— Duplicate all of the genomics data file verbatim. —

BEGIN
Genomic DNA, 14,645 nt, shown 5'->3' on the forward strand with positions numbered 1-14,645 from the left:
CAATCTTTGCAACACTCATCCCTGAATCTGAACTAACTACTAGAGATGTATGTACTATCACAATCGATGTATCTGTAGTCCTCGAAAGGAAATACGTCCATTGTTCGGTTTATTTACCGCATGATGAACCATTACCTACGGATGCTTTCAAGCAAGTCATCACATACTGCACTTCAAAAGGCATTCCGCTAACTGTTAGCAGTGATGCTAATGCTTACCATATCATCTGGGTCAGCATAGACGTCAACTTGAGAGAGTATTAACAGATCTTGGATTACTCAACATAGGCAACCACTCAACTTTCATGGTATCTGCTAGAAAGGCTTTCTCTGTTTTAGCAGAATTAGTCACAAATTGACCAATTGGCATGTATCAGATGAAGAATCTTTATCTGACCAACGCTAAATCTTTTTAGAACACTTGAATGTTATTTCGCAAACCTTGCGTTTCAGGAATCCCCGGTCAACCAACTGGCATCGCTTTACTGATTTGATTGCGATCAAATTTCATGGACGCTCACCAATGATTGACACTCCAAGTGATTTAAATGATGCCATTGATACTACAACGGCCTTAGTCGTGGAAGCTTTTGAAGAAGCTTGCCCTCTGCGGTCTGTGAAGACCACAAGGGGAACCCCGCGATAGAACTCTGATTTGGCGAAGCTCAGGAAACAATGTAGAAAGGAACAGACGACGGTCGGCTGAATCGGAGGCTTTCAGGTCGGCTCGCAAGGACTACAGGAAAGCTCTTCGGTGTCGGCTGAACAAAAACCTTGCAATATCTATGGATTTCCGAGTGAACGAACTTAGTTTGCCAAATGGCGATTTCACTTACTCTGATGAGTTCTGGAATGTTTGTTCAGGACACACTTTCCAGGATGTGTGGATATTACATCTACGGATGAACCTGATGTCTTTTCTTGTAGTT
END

Genomic DNA, 14,645 nt, shown 5'->3' on the forward strand with positions numbered 1-14,645 from the left:
CAATCTTTGCAACACTCATCCCTGAATCTGAACTAACTACTAGAGATGTATGTACTATCACAATCGATGTATCTGTAGTCCTCGAAAGGAAATACGTCCATTGTTCGGTTTATTTACCGCATGATGAACCATTACCTACGGATGCTTTCAAGCAAGTCATCACATACTGCACTTCAAAAGGCATTCCGCTAACTGTTAGCAGTGATGCTAATGCTTACCATATCATCTGGGTCAGCATAGACGTCAACTTGAGAGAGTATTAACAGATCTTGGATTACTCAACATAGGCAACCACTCAACTTTCATGGTATCTGCTAGAAAGGCTTTCTCTGTTTTAGCAGAATTAGTCACAAATTGACCAATTGGCATGTATCAGATGAAGAATCTTTATCTGACCAACGCTAAATCTTTTTAGAACACTTGAATGTTATTTCGCAAACCTTGCGTTTCAGGAATCCCCGGTCAACCAACTGGCATCGCTTTACTGATTTGATTGCGATCAAATTTCATGGACGCTCACCAATGATTGACACTCCAAGTGATTTAAATGATGCCATTGATACTACAACGGCCTTAGTCGTGGAAGCTTTTGAAGAAGCTTGCCCTCTGCGGTCTGTGAAGACCACAAGGGGAACCCCGCGATAGAACTCTGATTTGGCGAAGCTCAGGAAACAATGTAGAAAGGAACAGACGACGGTCGGCTGAATCGGAGGCTTTCAGGTCGGCTCGCAAGGACTACAGGAAAGCTCTTCGGTGTCGGCTGAACAAAAACCTTGCAATATCTATGGATTTCCGAGTGAACGAACTTAGTTTGCCAAATGGCGATTTCACTTACTCTGATGAGTTCTGGAATGTTTGTTCAGGACACACTTTCCAGGATGTGTGGATATTACATCTACGGATGAACCTGATGTCTTTTCTTGTAGTT